The Love of Christ Impels Us by Rev. Jack Peterson
Reprinted by permission of "The Arlington Catholic Herald"
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Mark wrote to explain Christ
to the new Gentile converts.
On that day, as evening drew on, Jesus said to his disciples: "Let us cross to the other side." Leaving the crowd, they took Jesus with them in the boat just as he was. And other boats were with him. A violent squall came up and waves were breaking over the boat, so that it was already filling up. Jesus was in the stern, asleep on a cushion. They woke him and said to him, "Teacher, do you not care that we are perishing?" He woke up, rebuked the wind, and said to the sea, "Quiet! Be still!" The wind ceased and there was great calm. Then he asked them, "Why are you terrified? Do you not yet have faith?" They were filled with great awe and said to one another, "Who then is this whom even wind and sea obey?"
I grew up in a very blessed home. My parents deeply loved me and my siblings. In fact, they dedicated their lives to our family. Neither one of them had time-consuming hobbies or interests that kept them away from the house for any length of time. Rather, they spent most of their free time with us; taking us to church on Sunday, attending our sporting events, helping with school work and school projects, and generally teaching us to work hard and be honest citizens. They even sent us to Catholic schools - a great financial sacrifice on their part. As I look back, I realize that the best gift my parents ever gave me was that I grew up with a very strong sense that I was loved and that I could never lose that love.
The blessing of knowing that I was truly loved gave me confidence to develop my talents and skills. I willingly took risks and tried new things, all in an attempt to discover my strengths. And because I was loved, I more easily bounced back from my mistakes. Most of all, I strove to be good: to do well in school, succeed in athletics and practice my faith, so as to show my parents that I was grateful for their love and support. In other words, their love motivated me to be a better person. That is what love does: it moves us to be good.
Christian faith raises the natural love of family to a supernatural level. St. Paul, in particular, demonstrated the power of that supernatural love in his own transformation from sinner to saint. Through faith in Christ, St. Paul became aware of, and even overwhelmed with, God's love. Paul's conviction that Jesus Christ was indeed the only-begotten Son of the living God, who suffered and died for him personally on the cross, gave him tremendous strength and confidence to proclaim the good news throughout the world. Divine love moved him to fulfill the task of an apostle with generosity and commitment.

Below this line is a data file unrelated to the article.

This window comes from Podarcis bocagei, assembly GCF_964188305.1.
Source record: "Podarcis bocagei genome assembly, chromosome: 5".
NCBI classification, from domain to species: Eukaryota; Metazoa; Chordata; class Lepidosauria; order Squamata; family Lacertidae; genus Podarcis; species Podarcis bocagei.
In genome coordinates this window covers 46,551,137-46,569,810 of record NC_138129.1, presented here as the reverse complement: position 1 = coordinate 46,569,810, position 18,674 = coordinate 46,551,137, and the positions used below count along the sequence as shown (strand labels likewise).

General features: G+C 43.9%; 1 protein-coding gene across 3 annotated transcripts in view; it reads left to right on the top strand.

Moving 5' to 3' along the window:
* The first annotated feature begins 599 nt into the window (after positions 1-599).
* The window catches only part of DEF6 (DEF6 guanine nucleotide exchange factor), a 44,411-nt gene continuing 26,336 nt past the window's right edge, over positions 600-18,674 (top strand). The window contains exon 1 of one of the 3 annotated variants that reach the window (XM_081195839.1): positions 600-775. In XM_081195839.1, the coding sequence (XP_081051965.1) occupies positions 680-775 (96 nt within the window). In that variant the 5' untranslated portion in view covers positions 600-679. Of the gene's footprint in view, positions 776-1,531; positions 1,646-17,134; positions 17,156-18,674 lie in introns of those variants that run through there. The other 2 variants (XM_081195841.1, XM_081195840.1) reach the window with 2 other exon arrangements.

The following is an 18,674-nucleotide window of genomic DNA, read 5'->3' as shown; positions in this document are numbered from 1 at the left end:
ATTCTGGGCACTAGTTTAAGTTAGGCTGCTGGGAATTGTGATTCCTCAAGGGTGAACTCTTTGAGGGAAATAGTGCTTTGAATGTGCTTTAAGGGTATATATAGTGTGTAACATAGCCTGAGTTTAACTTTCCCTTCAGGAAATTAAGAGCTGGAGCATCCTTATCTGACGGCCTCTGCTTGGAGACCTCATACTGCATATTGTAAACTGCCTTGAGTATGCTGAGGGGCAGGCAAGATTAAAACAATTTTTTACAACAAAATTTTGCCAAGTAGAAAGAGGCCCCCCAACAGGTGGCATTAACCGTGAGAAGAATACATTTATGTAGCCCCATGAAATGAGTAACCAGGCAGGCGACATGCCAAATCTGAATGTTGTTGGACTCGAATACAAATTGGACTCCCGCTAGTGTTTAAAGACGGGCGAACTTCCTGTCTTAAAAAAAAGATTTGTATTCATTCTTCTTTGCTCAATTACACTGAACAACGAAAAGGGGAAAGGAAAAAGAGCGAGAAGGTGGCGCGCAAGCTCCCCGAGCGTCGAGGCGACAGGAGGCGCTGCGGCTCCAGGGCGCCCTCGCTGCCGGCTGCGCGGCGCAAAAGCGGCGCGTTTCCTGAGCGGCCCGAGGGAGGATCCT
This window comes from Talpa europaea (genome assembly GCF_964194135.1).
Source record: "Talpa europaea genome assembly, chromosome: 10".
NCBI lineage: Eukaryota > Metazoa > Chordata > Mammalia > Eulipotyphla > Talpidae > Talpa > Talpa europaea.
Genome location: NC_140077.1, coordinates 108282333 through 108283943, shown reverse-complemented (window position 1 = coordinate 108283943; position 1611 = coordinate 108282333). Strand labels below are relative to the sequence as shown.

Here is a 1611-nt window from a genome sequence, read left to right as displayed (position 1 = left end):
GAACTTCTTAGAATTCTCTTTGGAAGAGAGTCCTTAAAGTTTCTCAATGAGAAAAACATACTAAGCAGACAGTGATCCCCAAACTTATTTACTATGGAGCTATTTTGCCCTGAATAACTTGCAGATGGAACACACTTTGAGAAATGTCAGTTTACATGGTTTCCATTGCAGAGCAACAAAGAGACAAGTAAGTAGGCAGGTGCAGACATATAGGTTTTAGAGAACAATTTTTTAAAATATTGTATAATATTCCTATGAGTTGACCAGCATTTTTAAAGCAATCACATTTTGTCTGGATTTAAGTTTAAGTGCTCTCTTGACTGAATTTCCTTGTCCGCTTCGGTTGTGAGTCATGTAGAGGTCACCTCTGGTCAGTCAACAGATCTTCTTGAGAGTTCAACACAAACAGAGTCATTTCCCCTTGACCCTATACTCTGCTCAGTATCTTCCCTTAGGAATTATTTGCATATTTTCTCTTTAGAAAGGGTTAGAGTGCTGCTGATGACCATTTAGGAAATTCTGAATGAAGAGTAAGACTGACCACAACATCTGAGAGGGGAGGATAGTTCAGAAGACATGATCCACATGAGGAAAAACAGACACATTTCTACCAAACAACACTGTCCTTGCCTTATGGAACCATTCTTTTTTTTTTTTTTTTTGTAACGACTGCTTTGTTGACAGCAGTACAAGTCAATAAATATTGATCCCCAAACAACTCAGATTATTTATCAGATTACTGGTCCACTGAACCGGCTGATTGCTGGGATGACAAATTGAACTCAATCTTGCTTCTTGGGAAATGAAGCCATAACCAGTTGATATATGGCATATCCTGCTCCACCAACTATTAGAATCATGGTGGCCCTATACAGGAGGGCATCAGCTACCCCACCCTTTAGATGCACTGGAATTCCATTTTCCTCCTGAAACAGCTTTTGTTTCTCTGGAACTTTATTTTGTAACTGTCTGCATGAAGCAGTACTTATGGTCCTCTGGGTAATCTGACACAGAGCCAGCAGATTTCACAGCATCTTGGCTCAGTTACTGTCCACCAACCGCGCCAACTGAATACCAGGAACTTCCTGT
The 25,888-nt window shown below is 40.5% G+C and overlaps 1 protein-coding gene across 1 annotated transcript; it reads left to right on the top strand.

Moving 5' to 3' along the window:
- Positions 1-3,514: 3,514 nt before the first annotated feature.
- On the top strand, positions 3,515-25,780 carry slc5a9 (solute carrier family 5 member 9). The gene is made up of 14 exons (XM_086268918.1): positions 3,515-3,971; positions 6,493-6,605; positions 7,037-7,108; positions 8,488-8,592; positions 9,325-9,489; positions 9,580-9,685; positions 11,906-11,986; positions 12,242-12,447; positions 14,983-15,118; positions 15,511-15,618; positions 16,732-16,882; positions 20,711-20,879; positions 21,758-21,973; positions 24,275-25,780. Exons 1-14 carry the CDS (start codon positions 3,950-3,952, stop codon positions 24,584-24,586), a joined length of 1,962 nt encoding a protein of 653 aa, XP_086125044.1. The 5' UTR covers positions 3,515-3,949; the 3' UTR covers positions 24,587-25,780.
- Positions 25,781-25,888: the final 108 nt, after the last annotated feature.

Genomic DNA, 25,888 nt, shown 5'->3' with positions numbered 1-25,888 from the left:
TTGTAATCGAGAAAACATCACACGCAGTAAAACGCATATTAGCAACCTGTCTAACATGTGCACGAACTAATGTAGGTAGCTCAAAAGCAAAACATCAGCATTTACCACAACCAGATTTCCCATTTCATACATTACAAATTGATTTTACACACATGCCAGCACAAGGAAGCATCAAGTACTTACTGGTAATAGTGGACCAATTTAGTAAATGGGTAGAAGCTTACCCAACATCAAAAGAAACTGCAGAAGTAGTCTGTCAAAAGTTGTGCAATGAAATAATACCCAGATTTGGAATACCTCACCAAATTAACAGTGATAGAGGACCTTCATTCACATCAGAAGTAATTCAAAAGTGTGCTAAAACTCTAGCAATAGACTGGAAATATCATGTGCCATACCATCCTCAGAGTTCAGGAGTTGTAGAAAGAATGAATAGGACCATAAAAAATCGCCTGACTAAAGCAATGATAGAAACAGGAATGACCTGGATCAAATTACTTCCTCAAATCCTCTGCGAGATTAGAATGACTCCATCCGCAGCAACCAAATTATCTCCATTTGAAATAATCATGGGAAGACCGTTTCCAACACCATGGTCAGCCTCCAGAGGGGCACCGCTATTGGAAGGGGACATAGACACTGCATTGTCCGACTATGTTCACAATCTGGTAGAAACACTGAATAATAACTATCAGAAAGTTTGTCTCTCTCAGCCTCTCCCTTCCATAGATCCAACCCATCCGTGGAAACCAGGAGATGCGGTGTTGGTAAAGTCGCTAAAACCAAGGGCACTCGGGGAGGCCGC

St. Paul tells us that God's love moves us, too. In his second letter to the Corinthians he writes: "The love of Christ impels us, once we have come to the conviction that one died for all." Christ's death shows us God's love, a love so powerful that once experienced, we no longer want to live simply for ourselves, but for Him. Thus, St. Paul adds: "He indeed died for all, so that those who live might no longer live for themselves but for him who for their sake died and was raised." Christ died so that we might live for God.
Living for God makes demands on us. St. "Paul's living for God remained a mixed blessing, for on the one hand, he knew the joy of preaching the good news. On the other hand, he had to make unbelievably difficult sacrifices for the sake of Christ and his Church, sacrifices that were sometimes life-threatening: dangerous travel, shipwreck, horrible persecutions, stoning and imprisonment. Still, he did it all out of love, and that's the key. God's love moved him.
Lord Jesus, I pray: strengthen our faith in you so that we may experience God's love. Help us to know the countless ways you love us. Most especially help us to appreciate the love that You showed us on the cross, so that our hearts may be transformed. May your love move us to live for You and not simply for ourselves.
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